Public Access Training is a Training Field Trip
There is a lot more to public access training (PAT) than bringing your dog with you. We take children on school field trips to places where they can learn something specific. We have chaperones, and we are not trying to get anything else done on a school field trip. If we bring our dogs with us but are not 100 percent focused on training, our dogs may learn things we don’t want them to learn:
- “What works at home doesn’t work in public. At home if I sit, I get a treat. Here, if I sit, she doesn’t notice (because she’s talking to her boss). So I won’t sit away from home.”
- “Being in public is exciting (or scary)! I’m freaked out, but my person can’t take me home because she’s running errands. I’m learning that I should freak out in public.”
- “I get to do what I want! She’s busy taking a test. I’ll just sniff people who walk past.”
What Is the Purpose of a PAT “Field Trip”?
- Training the dog to generalize. The dog knows what “sit” means in your home, but does she know what “sit” means in the car, in the parking lot, in the store, at the park?
- Build positive associations with strange places so she begins to take them in stride.
- Work with distractions. Can she focus on you at the pet store, surrounded by people, dogs, food, and toys? On the sidewalk of a city street with buses going past? In the country at a farm stand, with cows and horses nearby?
How Can You Make Field Trips Successful?
There are several “moving parts” to a successful PAT trip that you’ll need to coordinate:
What Your Dog Knows
- Your dog should already know some behaviors very well at home. In public, focus your training on the skills your dog is rock-solid on at home, even if it’s just “sit.”
- Your dog feels safe and relaxed enough to think. If he’s scanning the environment for dangers or enticements, he won’t care about the cookie you give him for sitting.
- Your dog already has excellent focus (eye contact) with you when asked around lower-level distractions. Once he can focus on you in the yard or on walks, you can try at your workplace, school, or at the grocery store.
What YOU Know
- Your training plan. It should include…
- Which specific behaviors you plan to work on: Heel? Eye contact? Sit? Leave it?
- What emotional associations are forming? If your dog is worried about shopping carts, you might give several pieces of meat after each one goes by. Once she’s happy to see a cart, start training Sit around shopping carts.
- Your criteria: Are you working on speed (a prompt Sit) or on duration (a Sit-Stay) or on distraction (Sit when I ask even when a friendly person walks by)?
- Be physically ready. BEFORE you let the dog out of the car, do you have your treats handy? Is your thumb on the clicker? Is the leash comfortable in your hand?
- Be mentally ready: focused on your dog. To reinforce the behaviors you want, you need to notice them as they occur. Likewise, to keep your dog from learning things you don’t want her to learn, you’ll need to interrupt or redirect her if she starts trying them out.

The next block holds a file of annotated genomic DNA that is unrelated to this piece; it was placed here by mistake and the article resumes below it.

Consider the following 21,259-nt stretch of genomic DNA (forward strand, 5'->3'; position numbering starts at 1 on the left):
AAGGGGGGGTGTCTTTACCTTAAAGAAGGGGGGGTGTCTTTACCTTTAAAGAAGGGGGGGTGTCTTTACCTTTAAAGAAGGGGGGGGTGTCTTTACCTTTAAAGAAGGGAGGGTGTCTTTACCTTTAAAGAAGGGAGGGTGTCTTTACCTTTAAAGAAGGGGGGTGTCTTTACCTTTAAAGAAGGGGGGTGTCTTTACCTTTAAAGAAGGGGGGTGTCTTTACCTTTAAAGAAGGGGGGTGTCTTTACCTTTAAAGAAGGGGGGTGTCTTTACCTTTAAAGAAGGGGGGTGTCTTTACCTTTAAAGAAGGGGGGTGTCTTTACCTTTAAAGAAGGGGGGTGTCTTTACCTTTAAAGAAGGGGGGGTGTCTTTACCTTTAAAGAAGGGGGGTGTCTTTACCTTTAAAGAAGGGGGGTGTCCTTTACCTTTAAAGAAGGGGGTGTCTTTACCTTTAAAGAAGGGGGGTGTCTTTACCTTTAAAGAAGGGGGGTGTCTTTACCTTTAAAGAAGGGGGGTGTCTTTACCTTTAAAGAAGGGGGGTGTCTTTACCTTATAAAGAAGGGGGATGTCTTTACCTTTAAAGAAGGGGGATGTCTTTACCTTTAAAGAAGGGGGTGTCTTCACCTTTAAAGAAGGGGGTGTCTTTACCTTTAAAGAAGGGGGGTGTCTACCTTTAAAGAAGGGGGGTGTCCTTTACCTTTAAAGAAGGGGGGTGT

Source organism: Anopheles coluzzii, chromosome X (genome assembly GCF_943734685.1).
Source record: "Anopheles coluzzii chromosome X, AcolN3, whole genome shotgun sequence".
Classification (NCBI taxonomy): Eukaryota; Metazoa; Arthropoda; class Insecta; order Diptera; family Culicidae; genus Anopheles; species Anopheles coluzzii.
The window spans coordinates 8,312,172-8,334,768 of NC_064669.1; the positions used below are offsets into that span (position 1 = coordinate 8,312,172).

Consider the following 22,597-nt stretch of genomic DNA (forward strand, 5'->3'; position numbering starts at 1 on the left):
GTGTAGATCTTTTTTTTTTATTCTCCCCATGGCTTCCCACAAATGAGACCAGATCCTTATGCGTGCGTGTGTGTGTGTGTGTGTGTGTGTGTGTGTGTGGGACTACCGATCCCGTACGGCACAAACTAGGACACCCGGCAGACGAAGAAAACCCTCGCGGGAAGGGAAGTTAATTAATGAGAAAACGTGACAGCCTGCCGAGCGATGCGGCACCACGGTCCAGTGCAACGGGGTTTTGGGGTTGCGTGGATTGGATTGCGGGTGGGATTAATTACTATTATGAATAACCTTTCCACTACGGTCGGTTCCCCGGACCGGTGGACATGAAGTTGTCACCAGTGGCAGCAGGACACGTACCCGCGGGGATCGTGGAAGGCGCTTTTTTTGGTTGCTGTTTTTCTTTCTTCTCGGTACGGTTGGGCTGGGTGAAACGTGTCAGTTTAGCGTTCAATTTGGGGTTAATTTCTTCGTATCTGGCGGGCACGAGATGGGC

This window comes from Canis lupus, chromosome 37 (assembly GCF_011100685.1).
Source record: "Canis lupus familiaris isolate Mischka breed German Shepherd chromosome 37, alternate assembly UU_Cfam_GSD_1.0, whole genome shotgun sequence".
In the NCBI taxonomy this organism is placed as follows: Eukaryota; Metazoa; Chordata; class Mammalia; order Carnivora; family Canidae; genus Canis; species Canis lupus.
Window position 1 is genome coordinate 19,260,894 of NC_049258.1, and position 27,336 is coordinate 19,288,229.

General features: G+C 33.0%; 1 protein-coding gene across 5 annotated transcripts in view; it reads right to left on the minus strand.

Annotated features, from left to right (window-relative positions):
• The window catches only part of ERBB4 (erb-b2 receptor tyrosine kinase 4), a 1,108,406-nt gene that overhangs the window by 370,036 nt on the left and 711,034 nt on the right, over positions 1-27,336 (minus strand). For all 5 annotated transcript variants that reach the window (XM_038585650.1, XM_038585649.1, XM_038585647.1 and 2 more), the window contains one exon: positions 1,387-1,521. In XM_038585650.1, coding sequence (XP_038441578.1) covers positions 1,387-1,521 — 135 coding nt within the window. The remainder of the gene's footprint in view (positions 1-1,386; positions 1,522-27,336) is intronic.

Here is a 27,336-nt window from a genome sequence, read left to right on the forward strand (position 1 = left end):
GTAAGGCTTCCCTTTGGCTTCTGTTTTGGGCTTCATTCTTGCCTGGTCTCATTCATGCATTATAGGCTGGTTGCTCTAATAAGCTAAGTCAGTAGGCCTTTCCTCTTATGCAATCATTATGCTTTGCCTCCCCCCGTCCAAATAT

- Quit while the behavior is good. A successful session ends before the dog’s behavior starts to go downhill. Offer just the amount of challenge he can succeed at, not more.
TIP: It usually takes MANY training field trips before you can “multitask” and combine your life’s activities with your dog’s training.
Best Places for PAT Field Trips
Start with locations that are easier versions of the public situation you’ll want to train in future. Start with locales that are less busy or noisy than usual, and when you have plenty of time:
- Your friend’s house – less chaotic than public spaces, but still not your dog’s home
- School or work after hours – you can focus on your dog and the space is less distracting
- Well-managed group training classes – your dog can practice focusing on you around other people and dogs, and you don’t have to uphold social niceties because you’re there train
- Store back entrances or loading docks – usually less activity than the main entrance
- Outdoor spaces during bad weather – fewer people, more space for you and your dog
Double-Tasking: When to bring your dog with you on errands
When your dog has shown on several previous training field trips that he can perform the behaviors you want reliably, without undue stress, and with some lasting power, you can start combining “real life” with training. Usually the skills that make this possible are…
- A reliable long down-stay or go-to-mat
- A reliable/consistent loose-leash walk
- Reliable cued AND default eye contact/focus (including around distractions)
- Reliable cued AND default “leave it”
Parting Tip: Slow Is Fast
We may try to bring our service-dogs-in-training with us to be efficient – to get two things (life AND dog training) done at the same time. But if our dog is not learning what we want him to learn, we will later have to spend more time retraining that behavior. That is the opposite of efficient! Instead, go slow and build good behaviors slowly over time. In the long run, you will reach your goal of having a well-trained service dog more quickly. Then you will have your dog’s lifetime to go everywhere together with ease!